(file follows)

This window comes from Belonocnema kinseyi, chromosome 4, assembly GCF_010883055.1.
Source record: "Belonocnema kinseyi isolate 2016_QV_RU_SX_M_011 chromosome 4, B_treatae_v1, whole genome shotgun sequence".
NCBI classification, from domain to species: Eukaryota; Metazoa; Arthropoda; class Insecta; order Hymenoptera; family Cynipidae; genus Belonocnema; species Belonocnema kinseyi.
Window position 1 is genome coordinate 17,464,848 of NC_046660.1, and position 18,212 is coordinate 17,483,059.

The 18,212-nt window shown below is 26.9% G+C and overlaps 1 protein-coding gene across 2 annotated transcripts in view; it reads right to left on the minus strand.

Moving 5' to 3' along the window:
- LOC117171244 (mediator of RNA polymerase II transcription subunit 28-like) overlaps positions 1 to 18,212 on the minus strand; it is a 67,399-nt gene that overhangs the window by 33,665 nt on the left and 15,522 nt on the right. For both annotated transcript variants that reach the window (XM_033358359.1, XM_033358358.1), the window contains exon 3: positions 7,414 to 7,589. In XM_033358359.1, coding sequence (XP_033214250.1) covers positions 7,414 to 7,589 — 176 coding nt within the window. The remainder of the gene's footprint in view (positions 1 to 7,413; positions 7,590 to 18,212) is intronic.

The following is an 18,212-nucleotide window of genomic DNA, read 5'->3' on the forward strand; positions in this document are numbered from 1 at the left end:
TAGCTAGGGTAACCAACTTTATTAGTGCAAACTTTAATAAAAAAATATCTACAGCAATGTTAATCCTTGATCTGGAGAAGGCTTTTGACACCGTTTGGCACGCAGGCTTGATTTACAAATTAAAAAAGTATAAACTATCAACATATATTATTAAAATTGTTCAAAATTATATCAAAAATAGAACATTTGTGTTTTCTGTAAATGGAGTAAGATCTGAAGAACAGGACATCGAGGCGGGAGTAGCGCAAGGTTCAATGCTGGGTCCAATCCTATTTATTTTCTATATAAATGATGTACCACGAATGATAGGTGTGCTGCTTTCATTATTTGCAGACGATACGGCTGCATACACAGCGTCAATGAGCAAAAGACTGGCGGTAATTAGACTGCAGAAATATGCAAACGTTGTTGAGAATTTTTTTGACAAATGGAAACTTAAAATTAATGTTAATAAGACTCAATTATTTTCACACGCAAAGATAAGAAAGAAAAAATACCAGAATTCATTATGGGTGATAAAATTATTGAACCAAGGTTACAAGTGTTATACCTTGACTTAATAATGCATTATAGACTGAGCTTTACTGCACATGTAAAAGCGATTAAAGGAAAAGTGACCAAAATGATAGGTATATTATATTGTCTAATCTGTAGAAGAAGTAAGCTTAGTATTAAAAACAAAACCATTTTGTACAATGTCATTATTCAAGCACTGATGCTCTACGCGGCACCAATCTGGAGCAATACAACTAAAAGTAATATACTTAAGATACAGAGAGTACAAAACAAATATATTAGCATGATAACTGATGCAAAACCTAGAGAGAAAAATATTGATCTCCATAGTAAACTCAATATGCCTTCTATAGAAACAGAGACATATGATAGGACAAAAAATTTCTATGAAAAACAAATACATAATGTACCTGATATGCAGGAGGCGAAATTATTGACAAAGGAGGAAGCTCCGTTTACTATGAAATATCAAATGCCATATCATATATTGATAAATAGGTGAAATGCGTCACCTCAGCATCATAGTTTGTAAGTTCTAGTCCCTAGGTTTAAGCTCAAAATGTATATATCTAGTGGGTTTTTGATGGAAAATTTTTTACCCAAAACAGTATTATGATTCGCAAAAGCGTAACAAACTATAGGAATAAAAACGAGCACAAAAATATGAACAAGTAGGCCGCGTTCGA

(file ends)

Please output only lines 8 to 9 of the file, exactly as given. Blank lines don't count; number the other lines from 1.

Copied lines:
The following is an 18,212-nucleotide window of genomic DNA, read 5'->3' on the forward strand; positions in this document are numbered from 1 at the left end:
TAGCTAGGGTAACCAACTTTATTAGTGCAAACTTTAATAAAAAAATATCTACAGCAATGTTAATCCTTGATCTGGAGAAGGCTTTTGACACCGTTTGGCACGCAGGCTTGATTTACAAATTAAAAAAGTATAAACTATCAACATATATTATTAAAATTGTTCAAAATTATATCAAAAATAGAACATTTGTGTTTTCTGTAAATGGAGTAAGATCTGAAGAACAGGACATCGAGGCGGGAGTAGCGCAAGGTTCAATGCTGGGTCCAATCCTATTTATTTTCTATATAAATGATGTACCACGAATGATAGGTGTGCTGCTTTCATTATTTGCAGACGATACGGCTGCATACACAGCGTCAATGAGCAAAAGACTGGCGGTAATTAGACTGCAGAAATATGCAAACGTTGTTGAGAATTTTTTTGACAAATGGAAACTTAAAATTAATGTTAATAAGACTCAATTATTTTCACACGCAAAGATAAGAAAGAAAAAATACCAGAATTCATTATGGGTGATAAAATTATTGAACCAAGGTTACAAGTGTTATACCTTGACTTAATAATGCATTATAGACTGAGCTTTACTGCACATGTAAAAGCGATTAAAGGAAAAGTGACCAAAATGATAGGTATATTATATTGTCTAATCTGTAGAAGAAGTAAGCTTAGTATTAAAAACAAAACCATTTTGTACAATGTCATTATTCAAGCACTGATGCTCTACGCGGCACCAATCTGGAGCAATACAACTAAAAGTAATATACTTAAGATACAGAGAGTACAAAACAAATATATTAGCATGATAACTGATGCAAAACCTAGAGAGAAAAATATTGATCTCCATAGTAAACTCAATATGCCTTCTATAGAAACAGAGACATATGATAGGACAAAAAATTTCTATGAAAAACAAATACATAATGTACCTGATATGCAGGAGGCGAAATTATTGACAAAGGAGGAAGCTCCGTTTACTATGAAATATCAAATGCCATATCATATATTGATAAATAGGTGAAATGCGTCACCTCAGCATCATAGTTTGTAAGTTCTAGTCCCTAGGTTTAAGCTCAAAATGTATATATCTAGTGGGTTTTTGATGGAAAATTTTTTACCCAAAACAGTATTATGATTCGCAAAAGCGTAACAAACTATAGGAATAAAAACGAGCACAAAAATATGAACAAGTAGGCCGCGTTCGA